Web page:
The fight sold out the Toyota Center in Houston the weekend tickets went on sale. It was the third biggest gate in the arena's history. #2? That was UFC 69, headlined by Anderson Silva vs. Texas native Travis Lutter. #1 was the Rolling Stones.
But according to Meltzer, the PPV buys were another matter.
It’s far too early to get an accurate PPV number, but the early trends are, at least to me, hugely disappointing. When Jones vs. Alexander Gustafsson did far lower than any Jones show to date, it had the built in excuse of being one week after Mayweather vs. Alvarez. While the boxing/MMA crossover isn’t that large, that event, when you’re talking 2.2 million buys at $75 a head and the fight that everyone was talking about, that is the exception. Dana White has said that the number (which he wouldn’t reveal) was better than he expected, but he’s also a bigger boxing fan than most.
Various sources have pegged it as lower than the Juan Manuel Marquez vs. Timothy Bradley boxing match seven nights earlier. No national number has been released for that fight either. Like with Jones, this based on earliest samples, looks to be the lowest Velasquez main event. That’s saying something since his last fight was with Bigfoot Silva, who he had massacred a year earlier, and was on a show with a strong undercard.
Dos Santos had knocked Velasquez out once. Dos Santos told people he was overtrained and not himself for the rematch he lost, and was easily the second best heavyweight fighter in UFC history.
There is the argument that the boxing PPV drew a predominately Mexican-American audience, the same audience that Velasquez largely draws from. The idea that after getting together and spending money one week that getting people who as a general rule are not rich, to spend the next week would be difficult. But at the same time, if you have a main event people want to see, they are going to buy it. In addition, HBO replayed the Marquez vs. Bradley fight and had a very strong live main event in Ruslan Provodnikov vs. Mike Alvarado. That fight was expected to be a war and from most accounts, delivered. It was also a show geared strongly at the Mexican-American fan base, which went head-to-head.
Losing FX as a promotional platform for the Prime Time was big, and obviously the synergism of the Spike/UFC relationship when UFC was the prime property the station got behind and heavily promoted those type of shows was huge in hindsight. But they still did well this year with Ronda Rousey vs. Liz Carmouche promoted off Fuel, with far less penetration than FS 1, did remarkably well for GSP vs. Nick Diaz, and strong numbers for Jones vs. Chael Sonnen and Anderson Silva vs. Weidman, topping 500,000 as recently as July.
There was the feeling that September through December was going to be UFC’s murderers row on PPV, with Jones, the company’s No. 3 draw, with the biggest heavyweight fight of the era (granted, nobody expected anything close to Brock Lesnar numbers), followed by a show with top draw Georges St-Pierre against a real No. 1 contender in Johny Hendricks, and ending the year with what should be the biggest event since UFC 100 (Chris Weidman vs. Anderson Silva, Ronda Rousey vs. Miesha Tate, Josh Barnett vs. Travis Browne).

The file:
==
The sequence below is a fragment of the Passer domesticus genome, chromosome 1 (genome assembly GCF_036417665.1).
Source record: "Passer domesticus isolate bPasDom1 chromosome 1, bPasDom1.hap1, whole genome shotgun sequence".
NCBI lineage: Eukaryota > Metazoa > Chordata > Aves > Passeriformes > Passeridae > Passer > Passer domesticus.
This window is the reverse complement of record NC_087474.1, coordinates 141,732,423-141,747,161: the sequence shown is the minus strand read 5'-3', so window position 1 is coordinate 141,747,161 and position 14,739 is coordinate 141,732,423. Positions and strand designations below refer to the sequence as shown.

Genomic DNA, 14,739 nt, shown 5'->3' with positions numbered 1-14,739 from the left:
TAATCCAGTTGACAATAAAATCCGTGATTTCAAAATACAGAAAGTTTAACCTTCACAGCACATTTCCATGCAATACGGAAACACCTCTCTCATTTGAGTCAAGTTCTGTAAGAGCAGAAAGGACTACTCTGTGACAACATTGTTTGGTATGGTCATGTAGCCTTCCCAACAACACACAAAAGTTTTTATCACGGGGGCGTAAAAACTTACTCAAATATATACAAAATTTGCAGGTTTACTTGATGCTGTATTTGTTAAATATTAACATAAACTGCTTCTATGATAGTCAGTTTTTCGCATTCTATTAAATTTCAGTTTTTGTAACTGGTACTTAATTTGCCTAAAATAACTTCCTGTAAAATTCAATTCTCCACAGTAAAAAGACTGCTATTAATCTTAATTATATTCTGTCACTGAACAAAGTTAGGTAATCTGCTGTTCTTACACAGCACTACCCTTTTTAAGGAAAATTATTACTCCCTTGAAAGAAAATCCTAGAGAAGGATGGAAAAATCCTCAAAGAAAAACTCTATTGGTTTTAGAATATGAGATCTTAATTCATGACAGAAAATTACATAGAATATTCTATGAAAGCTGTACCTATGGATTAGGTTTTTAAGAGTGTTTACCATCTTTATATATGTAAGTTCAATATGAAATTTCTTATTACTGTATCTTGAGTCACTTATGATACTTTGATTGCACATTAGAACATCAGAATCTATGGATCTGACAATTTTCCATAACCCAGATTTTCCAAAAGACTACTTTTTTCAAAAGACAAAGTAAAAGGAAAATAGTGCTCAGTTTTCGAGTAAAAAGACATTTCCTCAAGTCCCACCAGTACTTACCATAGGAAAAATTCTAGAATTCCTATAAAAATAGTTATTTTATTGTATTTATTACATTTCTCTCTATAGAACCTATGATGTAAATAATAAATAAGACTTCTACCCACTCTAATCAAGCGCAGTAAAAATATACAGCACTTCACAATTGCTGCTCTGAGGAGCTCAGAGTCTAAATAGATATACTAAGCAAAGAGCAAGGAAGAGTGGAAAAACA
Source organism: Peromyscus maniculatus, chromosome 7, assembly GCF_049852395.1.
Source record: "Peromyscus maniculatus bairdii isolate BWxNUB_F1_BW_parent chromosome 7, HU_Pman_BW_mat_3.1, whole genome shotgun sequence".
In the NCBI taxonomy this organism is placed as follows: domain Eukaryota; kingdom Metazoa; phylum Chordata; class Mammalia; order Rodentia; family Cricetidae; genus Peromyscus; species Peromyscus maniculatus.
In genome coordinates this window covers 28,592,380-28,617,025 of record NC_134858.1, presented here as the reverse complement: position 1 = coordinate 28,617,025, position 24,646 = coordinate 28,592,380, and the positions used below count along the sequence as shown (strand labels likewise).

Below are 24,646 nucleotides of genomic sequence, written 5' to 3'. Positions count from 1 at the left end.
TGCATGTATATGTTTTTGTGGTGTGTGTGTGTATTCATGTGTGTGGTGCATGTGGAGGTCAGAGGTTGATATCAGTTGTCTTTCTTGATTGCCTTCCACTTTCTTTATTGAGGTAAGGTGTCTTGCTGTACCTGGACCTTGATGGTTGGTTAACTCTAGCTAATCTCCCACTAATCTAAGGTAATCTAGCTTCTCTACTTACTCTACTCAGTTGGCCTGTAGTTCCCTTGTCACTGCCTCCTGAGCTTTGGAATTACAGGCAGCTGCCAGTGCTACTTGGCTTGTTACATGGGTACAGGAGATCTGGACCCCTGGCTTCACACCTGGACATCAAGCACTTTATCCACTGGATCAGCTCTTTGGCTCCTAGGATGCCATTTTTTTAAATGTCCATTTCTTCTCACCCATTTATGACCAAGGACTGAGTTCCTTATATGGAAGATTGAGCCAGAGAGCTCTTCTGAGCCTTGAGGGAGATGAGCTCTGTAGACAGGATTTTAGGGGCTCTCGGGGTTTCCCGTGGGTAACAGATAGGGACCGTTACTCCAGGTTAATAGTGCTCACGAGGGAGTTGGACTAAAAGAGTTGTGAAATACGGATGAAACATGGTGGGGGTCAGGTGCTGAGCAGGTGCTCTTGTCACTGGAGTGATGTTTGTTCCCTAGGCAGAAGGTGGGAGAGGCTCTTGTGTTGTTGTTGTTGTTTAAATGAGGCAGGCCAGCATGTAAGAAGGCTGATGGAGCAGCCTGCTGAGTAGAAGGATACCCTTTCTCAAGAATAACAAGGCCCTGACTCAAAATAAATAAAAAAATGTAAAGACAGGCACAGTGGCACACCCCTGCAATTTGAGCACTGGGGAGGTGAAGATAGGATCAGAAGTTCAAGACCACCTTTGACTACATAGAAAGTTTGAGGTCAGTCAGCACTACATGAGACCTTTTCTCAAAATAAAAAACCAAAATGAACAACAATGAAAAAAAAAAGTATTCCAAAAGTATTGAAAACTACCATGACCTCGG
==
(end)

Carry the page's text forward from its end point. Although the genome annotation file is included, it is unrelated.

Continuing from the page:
The question becomes exactly what do we learn from this and what works and doesn’t work in 2013. While UFC hasn’t had a big draw under 170 pounds since B.J. Penn lost the lightweight title to Frankie Edgar, size seems less of an issue than ever. The heavyweights in boxing in the U.S. have no interest (yes, I know they are big in Germany and the Ukraine, but it’s the brothers, not the heavyweight division, as experts in Germany have told me the minute the Klitschkos are done, heavyweight boxing in Germany will be done as well). The light heavyweight division, the consistently best drawing division in UFC for the last 15 years, didn’t do well last time out even with a dominant champion.
It is clearly more personality oriented than ever before. The first UFC on FS 1 was a huge success because of Chael Sonnen’s ability to talk up the fight. Jon Jones, as great a fighter as he is and as much guts under pressure as he’s proven over the past 13 months, is a personality people don’t like. And that becomes a big question going forward on Ronda Rousey, who followed a similar arch of being this dominant fighting figure who burst on the scene, won the championship, and then the public saw aspects of their personality that they didn’t like.
Arguments have been made that GSP is bland, but you can’t argue his numbers. GSP does work best with an antagonist, and he’s been very lucky to have opponents like Matt Serra, Josh Koscheck, Dan Hardy and Nick Diaz, who were the perfect yin to his yang in creating the heel vs. face, for lack of a better term, dynamic that works. Thus far, we haven’t seen any signs of that antagonist persona in Johny Hendricks, but GSP also drew well (but not as well) with Carlos Condit, and the 20th anniversary show should be a good hook for late media interest.
Ultimately, UFC is still in the big fight business. And the championships are meaning less and less as time goes on. What is working is fighters with many year win streaks that people perceive are in some jeopardy; great talkers facing those types of fighters in title matches; and the old stand-by, the big personal grudge match, whether real or contrived, it doesn’t matter.
It’s become a real contradiction because those who talk the loudest want respect from the main events in the sport. Deep down, most fighters do respect their opponents and with few exceptions, don’t like playing a character, or making up or exaggerating a grudge. Plus, in martial arts, or amateur wrestling, you are taught respect for your opponent and that you do your talking with your actions, not with your mouth. But the public is buying something different in 2013.